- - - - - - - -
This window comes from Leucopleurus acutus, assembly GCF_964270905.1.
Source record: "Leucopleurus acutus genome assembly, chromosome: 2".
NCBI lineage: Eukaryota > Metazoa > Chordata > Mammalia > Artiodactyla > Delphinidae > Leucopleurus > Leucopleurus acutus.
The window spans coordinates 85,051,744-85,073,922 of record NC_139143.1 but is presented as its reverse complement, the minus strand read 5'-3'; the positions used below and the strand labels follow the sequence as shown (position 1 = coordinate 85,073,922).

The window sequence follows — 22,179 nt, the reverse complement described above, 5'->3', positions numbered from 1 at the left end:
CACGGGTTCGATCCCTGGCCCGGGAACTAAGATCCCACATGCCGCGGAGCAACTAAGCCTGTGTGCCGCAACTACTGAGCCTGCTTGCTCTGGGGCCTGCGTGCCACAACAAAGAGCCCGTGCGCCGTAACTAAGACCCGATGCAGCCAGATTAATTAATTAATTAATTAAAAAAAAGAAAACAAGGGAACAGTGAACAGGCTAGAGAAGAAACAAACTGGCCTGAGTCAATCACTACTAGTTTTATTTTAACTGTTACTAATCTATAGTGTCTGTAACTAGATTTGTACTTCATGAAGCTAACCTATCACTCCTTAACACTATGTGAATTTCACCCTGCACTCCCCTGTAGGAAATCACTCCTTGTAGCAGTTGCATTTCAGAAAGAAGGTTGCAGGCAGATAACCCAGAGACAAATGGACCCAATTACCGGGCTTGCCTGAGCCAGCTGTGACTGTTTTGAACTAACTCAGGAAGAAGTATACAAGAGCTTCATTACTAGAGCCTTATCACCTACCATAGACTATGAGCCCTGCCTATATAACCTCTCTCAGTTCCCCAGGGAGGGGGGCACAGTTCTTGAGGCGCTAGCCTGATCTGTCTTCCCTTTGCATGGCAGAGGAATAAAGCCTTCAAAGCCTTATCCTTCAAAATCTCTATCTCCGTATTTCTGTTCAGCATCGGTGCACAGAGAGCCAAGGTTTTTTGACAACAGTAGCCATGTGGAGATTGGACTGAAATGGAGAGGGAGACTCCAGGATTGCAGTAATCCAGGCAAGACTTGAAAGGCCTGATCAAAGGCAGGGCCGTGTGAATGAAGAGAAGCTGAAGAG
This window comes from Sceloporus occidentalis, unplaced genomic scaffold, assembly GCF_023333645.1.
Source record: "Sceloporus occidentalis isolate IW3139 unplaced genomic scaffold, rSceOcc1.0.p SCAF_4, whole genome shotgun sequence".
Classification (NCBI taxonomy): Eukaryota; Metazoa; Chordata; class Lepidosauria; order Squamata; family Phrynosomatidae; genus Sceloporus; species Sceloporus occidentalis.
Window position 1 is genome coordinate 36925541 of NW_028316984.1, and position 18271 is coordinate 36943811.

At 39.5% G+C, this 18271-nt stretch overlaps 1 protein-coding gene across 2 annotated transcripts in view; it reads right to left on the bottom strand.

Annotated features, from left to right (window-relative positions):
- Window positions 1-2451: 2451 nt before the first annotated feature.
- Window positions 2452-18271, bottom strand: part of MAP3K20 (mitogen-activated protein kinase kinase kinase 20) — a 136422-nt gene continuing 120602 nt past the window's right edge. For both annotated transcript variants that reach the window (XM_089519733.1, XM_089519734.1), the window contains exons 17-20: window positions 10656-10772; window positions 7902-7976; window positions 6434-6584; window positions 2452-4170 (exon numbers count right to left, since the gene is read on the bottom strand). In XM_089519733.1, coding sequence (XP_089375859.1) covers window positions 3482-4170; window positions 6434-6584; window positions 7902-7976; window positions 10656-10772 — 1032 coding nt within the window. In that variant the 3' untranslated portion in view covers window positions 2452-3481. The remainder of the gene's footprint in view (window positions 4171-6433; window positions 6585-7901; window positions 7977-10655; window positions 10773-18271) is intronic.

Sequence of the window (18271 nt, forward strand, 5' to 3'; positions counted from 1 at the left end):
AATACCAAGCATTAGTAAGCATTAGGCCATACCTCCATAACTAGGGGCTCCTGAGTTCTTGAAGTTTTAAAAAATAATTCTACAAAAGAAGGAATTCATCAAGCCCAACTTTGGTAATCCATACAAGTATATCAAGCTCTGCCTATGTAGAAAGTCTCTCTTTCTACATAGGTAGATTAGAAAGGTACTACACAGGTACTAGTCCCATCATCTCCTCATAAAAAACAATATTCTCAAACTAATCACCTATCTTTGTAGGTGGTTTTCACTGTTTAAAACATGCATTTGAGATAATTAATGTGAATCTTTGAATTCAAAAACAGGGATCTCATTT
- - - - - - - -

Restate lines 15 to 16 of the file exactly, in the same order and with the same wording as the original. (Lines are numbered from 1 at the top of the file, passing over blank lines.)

Sequence of the window (18271 nt, forward strand, 5' to 3'; positions counted from 1 at the left end):
AATACCAAGCATTAGTAAGCATTAGGCCATACCTCCATAACTAGGGGCTCCTGAGTTCTTGAAGTTTTAAAAAATAATTCTACAAAAGAAGGAATTCATCAAGCCCAACTTTGGTAATCCATACAAGTATATCAAGCTCTGCCTATGTAGAAAGTCTCTCTTTCTACATAGGTAGATTAGAAAGGTACTACACAGGTACTAGTCCCATCATCTCCTCATAAAAAACAATATTCTCAAACTAATCACCTATCTTTGTAGGTGGTTTTCACTGTTTAAAACATGCATTTGAGATAATTAATGTGAATCTTTGAATTCAAAAACAGGGATCTCATTT